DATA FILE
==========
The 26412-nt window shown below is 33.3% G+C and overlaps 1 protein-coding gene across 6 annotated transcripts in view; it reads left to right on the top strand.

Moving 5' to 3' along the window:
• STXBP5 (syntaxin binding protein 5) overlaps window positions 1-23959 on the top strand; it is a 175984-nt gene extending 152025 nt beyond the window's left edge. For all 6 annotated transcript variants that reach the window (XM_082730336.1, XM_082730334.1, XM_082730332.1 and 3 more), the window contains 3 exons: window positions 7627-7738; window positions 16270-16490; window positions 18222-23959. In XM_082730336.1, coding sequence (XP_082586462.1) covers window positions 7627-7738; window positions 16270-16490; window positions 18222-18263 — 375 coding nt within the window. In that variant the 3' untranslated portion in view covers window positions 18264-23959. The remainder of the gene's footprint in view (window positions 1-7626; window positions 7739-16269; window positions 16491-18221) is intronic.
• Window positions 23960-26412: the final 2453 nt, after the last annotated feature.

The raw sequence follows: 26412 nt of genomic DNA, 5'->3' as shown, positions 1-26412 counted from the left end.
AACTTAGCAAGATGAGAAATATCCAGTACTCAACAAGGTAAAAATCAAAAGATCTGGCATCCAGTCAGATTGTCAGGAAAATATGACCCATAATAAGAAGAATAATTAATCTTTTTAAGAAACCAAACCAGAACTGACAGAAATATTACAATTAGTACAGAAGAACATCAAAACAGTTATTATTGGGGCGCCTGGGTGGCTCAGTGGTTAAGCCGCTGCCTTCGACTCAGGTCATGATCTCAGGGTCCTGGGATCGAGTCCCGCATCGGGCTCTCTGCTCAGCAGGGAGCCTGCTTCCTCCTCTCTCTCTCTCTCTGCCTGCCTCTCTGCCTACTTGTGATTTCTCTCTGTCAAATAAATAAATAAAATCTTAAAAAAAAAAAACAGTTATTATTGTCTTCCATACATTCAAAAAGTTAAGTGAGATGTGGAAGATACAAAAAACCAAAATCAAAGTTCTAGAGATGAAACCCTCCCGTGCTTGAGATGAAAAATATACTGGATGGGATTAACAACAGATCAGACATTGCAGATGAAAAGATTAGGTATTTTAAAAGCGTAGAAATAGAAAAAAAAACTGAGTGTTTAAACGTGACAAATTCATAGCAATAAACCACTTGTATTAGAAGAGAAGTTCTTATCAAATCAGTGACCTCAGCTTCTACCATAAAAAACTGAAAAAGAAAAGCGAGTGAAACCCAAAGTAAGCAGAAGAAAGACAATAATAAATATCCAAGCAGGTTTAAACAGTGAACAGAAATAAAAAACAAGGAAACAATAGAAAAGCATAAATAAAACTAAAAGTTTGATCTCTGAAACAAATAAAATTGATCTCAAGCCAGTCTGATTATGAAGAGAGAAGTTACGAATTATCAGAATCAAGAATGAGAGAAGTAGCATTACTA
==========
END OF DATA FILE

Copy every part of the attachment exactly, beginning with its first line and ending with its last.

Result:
The 26412-nt window shown below is 33.3% G+C and overlaps 1 protein-coding gene across 6 annotated transcripts in view; it reads left to right on the top strand.

Moving 5' to 3' along the window:
• STXBP5 (syntaxin binding protein 5) overlaps window positions 1-23959 on the top strand; it is a 175984-nt gene extending 152025 nt beyond the window's left edge. For all 6 annotated transcript variants that reach the window (XM_082730336.1, XM_082730334.1, XM_082730332.1 and 3 more), the window contains 3 exons: window positions 7627-7738; window positions 16270-16490; window positions 18222-23959. In XM_082730336.1, coding sequence (XP_082586462.1) covers window positions 7627-7738; window positions 16270-16490; window positions 18222-18263 — 375 coding nt within the window. In that variant the 3' untranslated portion in view covers window positions 18264-23959. The remainder of the gene's footprint in view (window positions 1-7626; window positions 7739-16269; window positions 16491-18221) is intronic.
• Window positions 23960-26412: the final 2453 nt, after the last annotated feature.

The raw sequence follows: 26412 nt of genomic DNA, 5'->3' as shown, positions 1-26412 counted from the left end.
AACTTAGCAAGATGAGAAATATCCAGTACTCAACAAGGTAAAAATCAAAAGATCTGGCATCCAGTCAGATTGTCAGGAAAATATGACCCATAATAAGAAGAATAATTAATCTTTTTAAGAAACCAAACCAGAACTGACAGAAATATTACAATTAGTACAGAAGAACATCAAAACAGTTATTATTGGGGCGCCTGGGTGGCTCAGTGGTTAAGCCGCTGCCTTCGACTCAGGTCATGATCTCAGGGTCCTGGGATCGAGTCCCGCATCGGGCTCTCTGCTCAGCAGGGAGCCTGCTTCCTCCTCTCTCTCTCTCTCTGCCTGCCTCTCTGCCTACTTGTGATTTCTCTCTGTCAAATAAATAAATAAAATCTTAAAAAAAAAAAACAGTTATTATTGTCTTCCATACATTCAAAAAGTTAAGTGAGATGTGGAAGATACAAAAAACCAAAATCAAAGTTCTAGAGATGAAACCCTCCCGTGCTTGAGATGAAAAATATACTGGATGGGATTAACAACAGATCAGACATTGCAGATGAAAAGATTAGGTATTTTAAAAGCGTAGAAATAGAAAAAAAAACTGAGTGTTTAAACGTGACAAATTCATAGCAATAAACCACTTGTATTAGAAGAGAAGTTCTTATCAAATCAGTGACCTCAGCTTCTACCATAAAAAACTGAAAAAGAAAAGCGAGTGAAACCCAAAGTAAGCAGAAGAAAGACAATAATAAATATCCAAGCAGGTTTAAACAGTGAACAGAAATAAAAAACAAGGAAACAATAGAAAAGCATAAATAAAACTAAAAGTTTGATCTCTGAAACAAATAAAATTGATCTCAAGCCAGTCTGATTATGAAGAGAGAAGTTACGAATTATCAGAATCAAGAATGAGAGAAGTAGCATTACTA